Update: A week after writing this column, the Quark jacket had a critical product failure when the zipper broke during a climb on Kings Peak. in Utah. Indeed, with no snaps or Velcro, I was unable to secure the shell shut, leaving me vulnerable if the weather had turned bad. Though I think I was to blame for the breakage — I yanked on the zipper at home when it snagged, unwittingly cracking a bottom tooth — the scenario has reinforced a realization with me about durability disadvantages in ultra-light gear.

(Stephen Regenold writes The Gear Junkie column for eleven U.S. newspapers; see www.THEGEARJUNKIE.com for video gear reviews, a daily blog, and an archive of Regenold’s work.)

Posted by René Jeninga - 11/11/2008 05:45 AM

Does this jacket have a roll-away hood?

Posted by seamallowance - 11/14/2008 12:00 PM

Do NOT buy a Quark jacket!

First of all, good luck even finding one, and only a few retailers bothered to buy them. These pieces are like TNF’s electric vest: meant only for publicity, not for actual sales.

Second of all, the welded seams on this item cannot withstand being machine washed. Welded seams are a nightmare for MHW’s warranty department.

This piece is an overpriced, flimsy glorified windbreaker. Shame on Mountain Hardwear for hyping this piece of “vaporwear”. Shame on their Marketing and Publicity departments for having no integrity.

Shame on Mountain Hardwear: once, they were the best, now they are just marketing overpriced crap for Gert Boyle and Columbia Sportswear, their owners.

Posted by Gear Junkie - 11/20/2008 10:42 PM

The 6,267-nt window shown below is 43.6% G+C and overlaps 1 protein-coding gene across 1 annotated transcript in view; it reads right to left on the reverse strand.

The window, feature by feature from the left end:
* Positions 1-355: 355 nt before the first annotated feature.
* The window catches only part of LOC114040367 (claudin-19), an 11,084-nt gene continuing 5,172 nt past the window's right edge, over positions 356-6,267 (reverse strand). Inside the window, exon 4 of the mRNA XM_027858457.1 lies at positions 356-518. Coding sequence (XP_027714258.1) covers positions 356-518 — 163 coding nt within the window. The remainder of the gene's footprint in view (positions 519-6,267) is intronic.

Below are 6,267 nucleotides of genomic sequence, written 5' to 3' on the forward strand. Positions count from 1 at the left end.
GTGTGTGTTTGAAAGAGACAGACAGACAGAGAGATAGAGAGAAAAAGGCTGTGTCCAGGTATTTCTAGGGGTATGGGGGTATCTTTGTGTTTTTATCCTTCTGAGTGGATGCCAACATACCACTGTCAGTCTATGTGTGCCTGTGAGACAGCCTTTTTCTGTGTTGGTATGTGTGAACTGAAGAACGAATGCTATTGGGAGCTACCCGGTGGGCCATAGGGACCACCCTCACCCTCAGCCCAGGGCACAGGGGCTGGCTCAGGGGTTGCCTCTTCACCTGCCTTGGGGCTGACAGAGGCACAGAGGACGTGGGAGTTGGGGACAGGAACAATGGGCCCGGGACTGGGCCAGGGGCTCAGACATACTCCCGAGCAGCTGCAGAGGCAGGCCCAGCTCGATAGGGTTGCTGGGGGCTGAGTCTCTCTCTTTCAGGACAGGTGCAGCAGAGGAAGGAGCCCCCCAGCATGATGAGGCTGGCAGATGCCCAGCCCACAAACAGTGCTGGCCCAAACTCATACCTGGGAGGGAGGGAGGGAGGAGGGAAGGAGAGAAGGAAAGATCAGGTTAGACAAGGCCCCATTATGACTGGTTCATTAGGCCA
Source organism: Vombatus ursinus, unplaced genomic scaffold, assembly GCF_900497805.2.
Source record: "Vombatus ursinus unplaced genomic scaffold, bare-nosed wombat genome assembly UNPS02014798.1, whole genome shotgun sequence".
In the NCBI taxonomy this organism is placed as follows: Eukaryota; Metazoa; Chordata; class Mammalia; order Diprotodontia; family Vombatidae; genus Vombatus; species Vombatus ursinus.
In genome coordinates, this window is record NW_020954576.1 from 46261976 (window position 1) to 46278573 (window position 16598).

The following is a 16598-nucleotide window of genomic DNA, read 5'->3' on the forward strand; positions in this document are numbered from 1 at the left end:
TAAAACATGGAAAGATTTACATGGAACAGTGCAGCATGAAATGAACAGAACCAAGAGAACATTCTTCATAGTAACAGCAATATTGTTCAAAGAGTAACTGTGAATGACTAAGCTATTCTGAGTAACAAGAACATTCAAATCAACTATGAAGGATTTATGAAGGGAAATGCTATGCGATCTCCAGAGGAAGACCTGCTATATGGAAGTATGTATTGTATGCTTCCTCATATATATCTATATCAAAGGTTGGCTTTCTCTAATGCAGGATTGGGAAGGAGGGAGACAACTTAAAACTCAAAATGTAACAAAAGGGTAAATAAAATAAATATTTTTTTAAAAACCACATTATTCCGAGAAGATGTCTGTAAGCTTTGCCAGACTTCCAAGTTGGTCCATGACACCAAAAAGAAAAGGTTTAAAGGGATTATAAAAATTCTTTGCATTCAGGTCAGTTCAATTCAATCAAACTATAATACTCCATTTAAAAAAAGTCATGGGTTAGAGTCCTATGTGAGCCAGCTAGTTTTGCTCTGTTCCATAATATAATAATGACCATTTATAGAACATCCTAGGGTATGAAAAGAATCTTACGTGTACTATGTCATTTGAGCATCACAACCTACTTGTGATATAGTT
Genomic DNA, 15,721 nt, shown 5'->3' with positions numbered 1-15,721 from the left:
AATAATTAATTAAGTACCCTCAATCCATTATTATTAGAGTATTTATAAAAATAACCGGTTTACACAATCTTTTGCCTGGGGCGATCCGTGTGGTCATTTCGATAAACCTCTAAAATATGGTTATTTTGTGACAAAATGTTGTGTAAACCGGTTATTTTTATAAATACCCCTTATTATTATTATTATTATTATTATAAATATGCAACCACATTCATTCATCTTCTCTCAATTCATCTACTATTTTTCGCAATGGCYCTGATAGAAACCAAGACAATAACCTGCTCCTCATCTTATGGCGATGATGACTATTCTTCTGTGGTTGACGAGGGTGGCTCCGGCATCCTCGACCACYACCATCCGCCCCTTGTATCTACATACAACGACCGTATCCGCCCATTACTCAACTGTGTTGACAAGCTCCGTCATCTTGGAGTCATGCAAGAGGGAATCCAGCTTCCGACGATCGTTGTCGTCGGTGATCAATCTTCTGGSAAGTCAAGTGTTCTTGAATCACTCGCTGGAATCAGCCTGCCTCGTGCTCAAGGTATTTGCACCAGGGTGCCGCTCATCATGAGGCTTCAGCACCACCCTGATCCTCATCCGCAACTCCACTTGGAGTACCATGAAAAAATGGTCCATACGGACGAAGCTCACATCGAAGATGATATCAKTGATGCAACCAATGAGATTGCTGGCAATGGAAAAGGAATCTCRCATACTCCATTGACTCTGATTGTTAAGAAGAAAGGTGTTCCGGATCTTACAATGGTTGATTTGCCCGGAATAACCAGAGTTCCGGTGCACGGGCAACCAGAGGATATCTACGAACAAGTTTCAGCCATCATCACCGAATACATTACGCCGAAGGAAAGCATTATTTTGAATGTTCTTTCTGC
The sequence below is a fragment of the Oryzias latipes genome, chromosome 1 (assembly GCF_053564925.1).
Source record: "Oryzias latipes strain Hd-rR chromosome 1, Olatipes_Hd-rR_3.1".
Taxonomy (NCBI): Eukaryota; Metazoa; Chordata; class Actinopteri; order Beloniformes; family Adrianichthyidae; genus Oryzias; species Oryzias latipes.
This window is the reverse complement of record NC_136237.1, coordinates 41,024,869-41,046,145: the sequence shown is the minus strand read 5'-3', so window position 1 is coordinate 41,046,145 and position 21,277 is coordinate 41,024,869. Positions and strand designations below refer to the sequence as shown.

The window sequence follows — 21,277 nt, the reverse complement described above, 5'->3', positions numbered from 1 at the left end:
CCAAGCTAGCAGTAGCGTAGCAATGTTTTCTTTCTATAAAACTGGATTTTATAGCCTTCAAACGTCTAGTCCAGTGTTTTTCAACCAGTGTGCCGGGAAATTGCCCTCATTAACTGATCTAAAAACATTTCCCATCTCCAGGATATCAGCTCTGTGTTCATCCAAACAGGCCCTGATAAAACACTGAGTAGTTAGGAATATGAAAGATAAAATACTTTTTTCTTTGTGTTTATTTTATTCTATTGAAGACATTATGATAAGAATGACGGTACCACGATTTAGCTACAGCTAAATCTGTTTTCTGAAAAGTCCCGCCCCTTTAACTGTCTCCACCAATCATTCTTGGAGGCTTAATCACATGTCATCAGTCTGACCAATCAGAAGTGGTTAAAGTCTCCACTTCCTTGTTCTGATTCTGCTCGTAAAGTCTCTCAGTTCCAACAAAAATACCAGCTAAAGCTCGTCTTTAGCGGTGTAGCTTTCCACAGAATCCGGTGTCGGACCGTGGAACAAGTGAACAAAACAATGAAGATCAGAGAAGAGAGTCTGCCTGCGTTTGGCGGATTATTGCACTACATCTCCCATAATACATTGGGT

To René Jeninga: No roll-away hood.

To seamallowance: I disagree with most of what you say. But the price is quite high, agreed.

Posted by René Jeninga - 11/21/2008 01:51 AM

On the Mountainhardwear site by the specifications of the Quark jacket it says: Attached, roll-away, Ergo hood with laminated brim ??? So this is false information!?

Posted by seamallowance - 11/21/2008 06:15 AM

To Gear Junkie: My comments are absolutely 100% correct and come from actual experience with the company’s product, not the fantasies of the Steamboat-Springs-based marketing person. These pieces have nearly a 100% return rate and were sold in minuscule numbers. They never really intended for this item to sell in significant units. More publicity for what they call the “2%” pieces means that they sell more generic fleece boring-wear to the other 98%.

I know that you are old friends with the various PR department’s women (and they are ALWAYS women). Don’t be the outdoor industry writers version of a “beltway insider”. Your readers expect more.